No more PDA in chapel

On John Brown University’s campus, the word community is thrown around daily. Living life with your friends, brothers and sisters in Christ and your significant others is something that the university promotes, as long as it is done in a healthy and morally respectful manner.

In the JBU 2013-2014 Student Handbook, there are many rules and regulations listed that students are expected to follow. From rules on class attendance to the use of alcohol, the handbook provides students with fairly clear expectations of living.

On page 26 of the handbook, students can find a section titled “Public Displays of Affection.” The section reads as follows:

“Following the Biblical standard that calls for fidelity in marriage and chastity in singleness, public displays of affection (PDA) must be discreet and in consideration of others in the community.”

(Could we get “in consideration of others in the community” in a bold, italic, all caps, underline?)

This rule leaves a certain amount of freedom for couples to decide what they believe would be considered appropriate PDA. Some types of PDA, such as kissing goodbye with other people around, could be extremely offensive to some, while others are not bothered by it at all.

In my three years at John Brown, I have seen and heard about all kinds of PDA around campus. One of my favorites was the couple I caught playing tonsil-hockey in the elevator in Bell Science Hall.

To no JBU student’s surprise, the one place where I see PDA the most and hear the most complaints about it is in chapel. Yeah, that’s right, people. I’m talking about it.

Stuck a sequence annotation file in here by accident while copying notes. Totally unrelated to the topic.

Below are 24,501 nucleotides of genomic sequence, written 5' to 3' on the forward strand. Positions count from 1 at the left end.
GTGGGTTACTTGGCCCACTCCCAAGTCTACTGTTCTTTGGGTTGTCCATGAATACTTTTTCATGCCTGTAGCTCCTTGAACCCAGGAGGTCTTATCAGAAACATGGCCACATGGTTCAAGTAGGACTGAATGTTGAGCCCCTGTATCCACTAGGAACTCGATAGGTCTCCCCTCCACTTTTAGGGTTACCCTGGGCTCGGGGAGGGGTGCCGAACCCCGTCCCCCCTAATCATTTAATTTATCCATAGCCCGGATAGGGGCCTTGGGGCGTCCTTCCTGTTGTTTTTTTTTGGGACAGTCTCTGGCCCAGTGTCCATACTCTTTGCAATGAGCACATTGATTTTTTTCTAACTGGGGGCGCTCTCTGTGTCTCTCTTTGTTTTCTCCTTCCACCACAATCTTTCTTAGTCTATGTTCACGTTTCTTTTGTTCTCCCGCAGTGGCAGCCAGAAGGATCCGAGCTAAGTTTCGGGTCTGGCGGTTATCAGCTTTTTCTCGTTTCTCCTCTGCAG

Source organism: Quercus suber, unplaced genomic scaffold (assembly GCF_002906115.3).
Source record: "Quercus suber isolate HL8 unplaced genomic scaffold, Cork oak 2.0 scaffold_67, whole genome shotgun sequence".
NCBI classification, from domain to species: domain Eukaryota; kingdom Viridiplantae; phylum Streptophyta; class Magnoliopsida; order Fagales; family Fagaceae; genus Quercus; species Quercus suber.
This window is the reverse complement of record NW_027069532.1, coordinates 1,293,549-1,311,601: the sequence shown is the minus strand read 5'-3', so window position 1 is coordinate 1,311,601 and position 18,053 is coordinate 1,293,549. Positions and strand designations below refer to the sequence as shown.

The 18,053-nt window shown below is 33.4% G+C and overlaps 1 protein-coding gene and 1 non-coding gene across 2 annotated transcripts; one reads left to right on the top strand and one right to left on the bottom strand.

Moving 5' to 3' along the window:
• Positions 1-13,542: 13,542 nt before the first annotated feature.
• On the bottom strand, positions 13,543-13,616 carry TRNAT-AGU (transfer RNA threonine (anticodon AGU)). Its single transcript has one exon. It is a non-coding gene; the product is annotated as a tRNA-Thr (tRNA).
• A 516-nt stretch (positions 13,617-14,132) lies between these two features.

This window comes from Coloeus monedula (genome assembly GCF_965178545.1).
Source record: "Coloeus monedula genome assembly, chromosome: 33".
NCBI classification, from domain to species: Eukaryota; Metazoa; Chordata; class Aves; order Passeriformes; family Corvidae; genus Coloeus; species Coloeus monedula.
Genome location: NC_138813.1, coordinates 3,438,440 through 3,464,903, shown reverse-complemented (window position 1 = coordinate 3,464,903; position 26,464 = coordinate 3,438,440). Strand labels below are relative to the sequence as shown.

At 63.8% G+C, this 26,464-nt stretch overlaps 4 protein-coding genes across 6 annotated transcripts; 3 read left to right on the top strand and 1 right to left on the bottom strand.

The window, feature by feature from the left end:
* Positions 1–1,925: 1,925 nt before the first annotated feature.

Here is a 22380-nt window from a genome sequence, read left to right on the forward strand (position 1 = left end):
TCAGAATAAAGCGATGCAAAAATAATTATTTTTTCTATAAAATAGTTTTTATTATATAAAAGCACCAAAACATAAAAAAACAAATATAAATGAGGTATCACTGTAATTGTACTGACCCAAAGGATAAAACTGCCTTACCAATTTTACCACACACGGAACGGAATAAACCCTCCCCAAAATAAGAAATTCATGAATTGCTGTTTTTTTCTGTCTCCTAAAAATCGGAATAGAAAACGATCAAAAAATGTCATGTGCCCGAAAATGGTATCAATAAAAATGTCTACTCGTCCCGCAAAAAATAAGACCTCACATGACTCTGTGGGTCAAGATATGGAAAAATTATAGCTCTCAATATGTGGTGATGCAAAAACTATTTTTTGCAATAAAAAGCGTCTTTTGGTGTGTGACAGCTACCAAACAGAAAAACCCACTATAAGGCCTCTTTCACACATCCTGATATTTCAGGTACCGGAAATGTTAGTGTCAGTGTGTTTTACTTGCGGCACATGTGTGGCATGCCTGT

Junior Andrea Perry, who works in the sound booth for chapel, believes she has seen just about every type of PDA possible. “I’ve seen it all,” she said. I don’t doubt her for one second.

Senior Lexi Rouhselang has also witnessed many types of PDA during chapel services in her four years at John Brown.

“My personal annoyance is the infamous stroking of the other person’s back for several minutes with the tips of your fingers,” Rouhselang said. “I also see a lot of hand on the knee or thigh, and of course interlocking of the fingers is everywhere!”

Some people might not be bothered by these forms of PDA and might not even notice it happening. However, Perry and Rouhselang both find it distracting.

“All of the moving and shifting around in order to be as close as possible to their boyfriend or girlfriend is the most distracting to me,” Rouhselang said.

Perry said, “I can tell you that you will miss out on so much of what God could teach you if you weren’t distracted so much about how sweaty your palms are in your boyfriend’s hand.”

The goal is for students to leave JBU with lifelong friends—not just significant others, Perry said.

So, where do couples need to draw the line?

“I think that if a couple really feels the need to be in physical contact with each other in church or chapel, I think putting an arm on the back of the chair is appropriate for that setting,” Rouhselang said. “The primary focus is worship and learning about God.”

Rouhselang told me that she once had a boyfriend who put his arm around her during church services. She said she found it a distraction that kept her attention from God.

Still, she also explained that she isn’t opposed to all PDA.

“I am in no way saying that significant others should not be able to show each other physical affection,” she said. “I think physical affection is an important part of a relationship, but there is a time and place for that, and in chapel isn’t that time or place.”

Here’s the moral of the story; it’s important to show your significant other that you care. That is going to be shown differently in each individual relationship. But please, for the sake of your fellow students, professors and peers, save it for open dorm. Don’t make us all feel awkward and uncomfortable anymore. Please.